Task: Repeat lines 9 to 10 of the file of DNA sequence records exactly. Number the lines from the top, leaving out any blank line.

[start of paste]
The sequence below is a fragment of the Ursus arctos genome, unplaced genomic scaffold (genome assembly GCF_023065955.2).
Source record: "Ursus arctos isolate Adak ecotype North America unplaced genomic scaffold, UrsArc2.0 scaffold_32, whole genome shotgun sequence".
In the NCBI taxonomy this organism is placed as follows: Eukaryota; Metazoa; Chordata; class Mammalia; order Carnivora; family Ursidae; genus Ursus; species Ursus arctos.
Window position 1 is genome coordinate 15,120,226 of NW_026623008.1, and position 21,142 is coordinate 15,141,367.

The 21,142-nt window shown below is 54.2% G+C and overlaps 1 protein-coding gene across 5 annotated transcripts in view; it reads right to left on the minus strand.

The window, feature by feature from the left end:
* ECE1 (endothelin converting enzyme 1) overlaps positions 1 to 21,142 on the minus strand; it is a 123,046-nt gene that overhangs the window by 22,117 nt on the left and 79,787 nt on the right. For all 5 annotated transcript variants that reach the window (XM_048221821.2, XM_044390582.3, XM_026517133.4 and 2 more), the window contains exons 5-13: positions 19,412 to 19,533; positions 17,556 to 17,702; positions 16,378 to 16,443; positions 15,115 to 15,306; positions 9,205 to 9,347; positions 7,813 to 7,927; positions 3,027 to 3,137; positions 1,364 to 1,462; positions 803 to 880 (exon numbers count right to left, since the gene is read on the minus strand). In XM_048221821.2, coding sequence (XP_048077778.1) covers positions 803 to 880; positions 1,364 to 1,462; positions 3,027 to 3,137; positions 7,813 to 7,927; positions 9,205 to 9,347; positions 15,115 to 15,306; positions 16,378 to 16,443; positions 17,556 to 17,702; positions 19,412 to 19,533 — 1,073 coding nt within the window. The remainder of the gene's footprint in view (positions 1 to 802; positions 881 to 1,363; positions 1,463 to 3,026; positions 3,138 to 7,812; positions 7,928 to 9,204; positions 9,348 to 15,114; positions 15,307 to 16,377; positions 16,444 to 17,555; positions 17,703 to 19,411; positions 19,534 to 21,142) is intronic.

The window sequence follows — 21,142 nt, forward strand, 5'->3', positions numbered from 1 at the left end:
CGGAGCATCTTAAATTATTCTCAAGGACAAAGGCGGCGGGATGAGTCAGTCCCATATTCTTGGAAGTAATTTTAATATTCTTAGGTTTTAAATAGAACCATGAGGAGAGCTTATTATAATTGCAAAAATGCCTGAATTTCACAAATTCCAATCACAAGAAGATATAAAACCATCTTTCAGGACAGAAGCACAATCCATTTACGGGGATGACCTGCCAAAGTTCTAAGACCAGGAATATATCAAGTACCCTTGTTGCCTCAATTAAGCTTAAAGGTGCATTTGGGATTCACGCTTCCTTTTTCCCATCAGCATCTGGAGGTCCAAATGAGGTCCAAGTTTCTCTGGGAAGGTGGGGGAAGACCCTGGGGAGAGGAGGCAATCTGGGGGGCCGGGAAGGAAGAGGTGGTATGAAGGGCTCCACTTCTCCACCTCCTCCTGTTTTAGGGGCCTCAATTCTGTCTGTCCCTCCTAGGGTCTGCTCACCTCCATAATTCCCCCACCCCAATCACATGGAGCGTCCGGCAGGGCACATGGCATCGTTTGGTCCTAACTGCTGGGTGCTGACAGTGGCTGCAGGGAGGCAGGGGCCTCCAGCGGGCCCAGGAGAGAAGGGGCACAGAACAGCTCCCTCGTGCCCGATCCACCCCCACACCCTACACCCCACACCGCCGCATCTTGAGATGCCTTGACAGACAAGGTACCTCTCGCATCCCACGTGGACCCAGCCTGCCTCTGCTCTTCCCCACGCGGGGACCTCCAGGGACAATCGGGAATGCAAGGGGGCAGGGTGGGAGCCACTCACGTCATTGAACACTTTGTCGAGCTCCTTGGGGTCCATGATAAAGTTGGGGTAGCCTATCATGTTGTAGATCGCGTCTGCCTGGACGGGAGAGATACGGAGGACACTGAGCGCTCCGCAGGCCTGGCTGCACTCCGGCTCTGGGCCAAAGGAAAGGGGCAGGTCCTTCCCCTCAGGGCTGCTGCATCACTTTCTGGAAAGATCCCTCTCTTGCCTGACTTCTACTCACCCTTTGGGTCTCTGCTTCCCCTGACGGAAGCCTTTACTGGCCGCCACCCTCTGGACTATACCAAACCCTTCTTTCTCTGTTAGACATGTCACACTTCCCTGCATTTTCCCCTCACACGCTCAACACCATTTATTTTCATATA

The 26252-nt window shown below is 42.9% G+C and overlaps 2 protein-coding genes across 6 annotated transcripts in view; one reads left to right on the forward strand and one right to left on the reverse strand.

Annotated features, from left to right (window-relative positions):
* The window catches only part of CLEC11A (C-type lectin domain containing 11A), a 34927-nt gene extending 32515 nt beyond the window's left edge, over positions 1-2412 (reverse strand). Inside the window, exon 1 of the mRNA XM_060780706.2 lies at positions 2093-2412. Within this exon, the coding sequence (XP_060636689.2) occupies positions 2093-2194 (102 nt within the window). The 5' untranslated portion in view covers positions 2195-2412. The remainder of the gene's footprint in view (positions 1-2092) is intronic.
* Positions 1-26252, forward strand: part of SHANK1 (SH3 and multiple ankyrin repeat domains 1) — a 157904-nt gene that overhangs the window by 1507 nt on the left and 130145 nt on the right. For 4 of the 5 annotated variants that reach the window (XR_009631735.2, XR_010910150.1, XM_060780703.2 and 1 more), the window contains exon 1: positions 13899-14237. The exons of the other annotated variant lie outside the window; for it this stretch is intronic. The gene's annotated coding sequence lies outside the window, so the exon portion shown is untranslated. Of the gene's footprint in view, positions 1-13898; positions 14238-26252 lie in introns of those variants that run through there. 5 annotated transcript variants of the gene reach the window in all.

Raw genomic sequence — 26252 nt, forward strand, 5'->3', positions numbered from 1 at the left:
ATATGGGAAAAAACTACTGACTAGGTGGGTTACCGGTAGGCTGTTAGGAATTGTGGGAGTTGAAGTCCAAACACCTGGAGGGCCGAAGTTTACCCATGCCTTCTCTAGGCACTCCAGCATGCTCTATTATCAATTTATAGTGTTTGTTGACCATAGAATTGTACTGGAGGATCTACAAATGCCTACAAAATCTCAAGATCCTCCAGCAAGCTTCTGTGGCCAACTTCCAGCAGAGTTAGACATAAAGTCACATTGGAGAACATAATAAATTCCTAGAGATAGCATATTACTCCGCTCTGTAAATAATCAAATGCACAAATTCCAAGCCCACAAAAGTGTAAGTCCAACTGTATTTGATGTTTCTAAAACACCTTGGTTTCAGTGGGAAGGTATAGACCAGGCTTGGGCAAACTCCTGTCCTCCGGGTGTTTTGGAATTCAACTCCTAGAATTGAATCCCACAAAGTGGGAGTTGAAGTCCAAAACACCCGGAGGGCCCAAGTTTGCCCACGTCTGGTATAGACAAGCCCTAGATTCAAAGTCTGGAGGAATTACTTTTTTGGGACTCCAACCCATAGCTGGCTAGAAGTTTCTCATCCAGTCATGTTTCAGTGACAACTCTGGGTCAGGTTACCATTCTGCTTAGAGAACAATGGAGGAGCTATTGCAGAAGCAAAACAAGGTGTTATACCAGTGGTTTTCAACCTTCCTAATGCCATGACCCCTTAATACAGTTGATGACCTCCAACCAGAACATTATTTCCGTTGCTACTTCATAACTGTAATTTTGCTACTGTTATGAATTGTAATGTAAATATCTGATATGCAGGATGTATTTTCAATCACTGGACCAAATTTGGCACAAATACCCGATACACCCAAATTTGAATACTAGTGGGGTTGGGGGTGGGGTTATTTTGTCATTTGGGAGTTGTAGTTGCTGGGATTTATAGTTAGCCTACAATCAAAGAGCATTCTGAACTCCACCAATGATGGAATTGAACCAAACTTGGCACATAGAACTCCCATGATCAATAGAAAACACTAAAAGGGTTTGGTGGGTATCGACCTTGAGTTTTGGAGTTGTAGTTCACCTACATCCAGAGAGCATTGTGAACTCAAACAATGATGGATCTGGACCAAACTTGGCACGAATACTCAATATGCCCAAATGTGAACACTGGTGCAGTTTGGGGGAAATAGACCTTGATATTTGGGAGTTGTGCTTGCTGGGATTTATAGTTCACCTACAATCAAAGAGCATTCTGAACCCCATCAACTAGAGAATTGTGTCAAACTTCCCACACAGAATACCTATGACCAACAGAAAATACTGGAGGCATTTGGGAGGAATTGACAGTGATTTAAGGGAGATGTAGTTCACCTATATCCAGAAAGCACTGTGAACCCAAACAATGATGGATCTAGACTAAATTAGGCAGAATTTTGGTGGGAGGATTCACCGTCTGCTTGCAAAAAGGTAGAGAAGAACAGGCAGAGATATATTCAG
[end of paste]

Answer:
CGGAGCATCTTAAATTATTCTCAAGGACAAAGGCGGCGGGATGAGTCAGTCCCATATTCTTGGAAGTAATTTTAATATTCTTAGGTTTTAAATAGAACCATGAGGAGAGCTTATTATAATTGCAAAAATGCCTGAATTTCACAAATTCCAATCACAAGAAGATATAAAACCATCTTTCAGGACAGAAGCACAATCCATTTACGGGGATGACCTGCCAAAGTTCTAAGACCAGGAATATATCAAGTACCCTTGTTGCCTCAATTAAGCTTAAAGGTGCATTTGGGATTCACGCTTCCTTTTTCCCATCAGCATCTGGAGGTCCAAATGAGGTCCAAGTTTCTCTGGGAAGGTGGGGGAAGACCCTGGGGAGAGGAGGCAATCTGGGGGGCCGGGAAGGAAGAGGTGGTATGAAGGGCTCCACTTCTCCACCTCCTCCTGTTTTAGGGGCCTCAATTCTGTCTGTCCCTCCTAGGGTCTGCTCACCTCCATAATTCCCCCACCCCAATCACATGGAGCGTCCGGCAGGGCACATGGCATCGTTTGGTCCTAACTGCTGGGTGCTGACAGTGGCTGCAGGGAGGCAGGGGCCTCCAGCGGGCCCAGGAGAGAAGGGGCACAGAACAGCTCCCTCGTGCCCGATCCACCCCCACACCCTACACCCCACACCGCCGCATCTTGAGATGCCTTGACAGACAAGGTACCTCTCGCATCCCACGTGGACCCAGCCTGCCTCTGCTCTTCCCCACGCGGGGACCTCCAGGGACAATCGGGAATGCAAGGGGGCAGGGTGGGAGCCACTCACGTCATTGAACACTTTGTCGAGCTCCTTGGGGTCCATGATAAAGTTGGGGTAGCCTATCATGTTGTAGATCGCGTCTGCCTGGACGGGAGAGATACGGAGGACACTGAGCGCTCCGCAGGCCTGGCTGCACTCCGGCTCTGGGCCAAAGGAAAGGGGCAGGTCCTTCCCCTCAGGGCTGCTGCATCACTTTCTGGAAAGATCCCTCTCTTGCCTGACTTCTACTCACCCTTTGGGTCTCTGCTTCCCCTGACGGAAGCCTTTACTGGCCGCCACCCTCTGGACTATACCAAACCCTTCTTTCTCTGTTAGACATGTCACACTTCCCTGCATTTTCCCCTCACACGCTCAACACCATTTATTTTCATATA

The 26252-nt window shown below is 42.9% G+C and overlaps 2 protein-coding genes across 6 annotated transcripts in view; one reads left to right on the forward strand and one right to left on the reverse strand.